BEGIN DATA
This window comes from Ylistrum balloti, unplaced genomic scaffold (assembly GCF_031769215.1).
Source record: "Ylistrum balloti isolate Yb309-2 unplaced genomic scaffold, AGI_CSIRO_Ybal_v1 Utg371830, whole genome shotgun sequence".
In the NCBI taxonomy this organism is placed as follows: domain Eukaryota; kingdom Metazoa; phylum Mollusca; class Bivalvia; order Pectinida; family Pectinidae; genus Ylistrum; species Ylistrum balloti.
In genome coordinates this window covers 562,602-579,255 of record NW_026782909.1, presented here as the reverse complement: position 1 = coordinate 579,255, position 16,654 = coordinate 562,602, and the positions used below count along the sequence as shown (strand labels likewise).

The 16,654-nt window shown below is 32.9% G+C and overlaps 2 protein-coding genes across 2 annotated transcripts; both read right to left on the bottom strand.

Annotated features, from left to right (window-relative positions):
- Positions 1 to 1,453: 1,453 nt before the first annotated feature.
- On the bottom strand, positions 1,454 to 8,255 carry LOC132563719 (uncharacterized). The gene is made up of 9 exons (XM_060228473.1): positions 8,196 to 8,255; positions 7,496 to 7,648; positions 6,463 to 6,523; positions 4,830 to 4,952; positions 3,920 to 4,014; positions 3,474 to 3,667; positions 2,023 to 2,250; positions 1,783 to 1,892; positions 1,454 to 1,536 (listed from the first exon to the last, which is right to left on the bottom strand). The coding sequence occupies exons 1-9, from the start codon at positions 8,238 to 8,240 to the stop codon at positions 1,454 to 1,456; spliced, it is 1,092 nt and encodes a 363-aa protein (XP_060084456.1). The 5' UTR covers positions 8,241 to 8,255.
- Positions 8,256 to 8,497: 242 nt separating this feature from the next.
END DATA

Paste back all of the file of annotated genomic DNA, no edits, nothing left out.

This window comes from Ylistrum balloti, unplaced genomic scaffold (assembly GCF_031769215.1).
Source record: "Ylistrum balloti isolate Yb309-2 unplaced genomic scaffold, AGI_CSIRO_Ybal_v1 Utg371830, whole genome shotgun sequence".
In the NCBI taxonomy this organism is placed as follows: domain Eukaryota; kingdom Metazoa; phylum Mollusca; class Bivalvia; order Pectinida; family Pectinidae; genus Ylistrum; species Ylistrum balloti.
In genome coordinates this window covers 562,602-579,255 of record NW_026782909.1, presented here as the reverse complement: position 1 = coordinate 579,255, position 16,654 = coordinate 562,602, and the positions used below count along the sequence as shown (strand labels likewise).

The 16,654-nt window shown below is 32.9% G+C and overlaps 2 protein-coding genes across 2 annotated transcripts; both read right to left on the bottom strand.

Annotated features, from left to right (window-relative positions):
- Positions 1 to 1,453: 1,453 nt before the first annotated feature.
- On the bottom strand, positions 1,454 to 8,255 carry LOC132563719 (uncharacterized). The gene is made up of 9 exons (XM_060228473.1): positions 8,196 to 8,255; positions 7,496 to 7,648; positions 6,463 to 6,523; positions 4,830 to 4,952; positions 3,920 to 4,014; positions 3,474 to 3,667; positions 2,023 to 2,250; positions 1,783 to 1,892; positions 1,454 to 1,536 (listed from the first exon to the last, which is right to left on the bottom strand). The coding sequence occupies exons 1-9, from the start codon at positions 8,238 to 8,240 to the stop codon at positions 1,454 to 1,456; spliced, it is 1,092 nt and encodes a 363-aa protein (XP_060084456.1). The 5' UTR covers positions 8,241 to 8,255.
- Positions 8,256 to 8,497: 242 nt separating this feature from the next.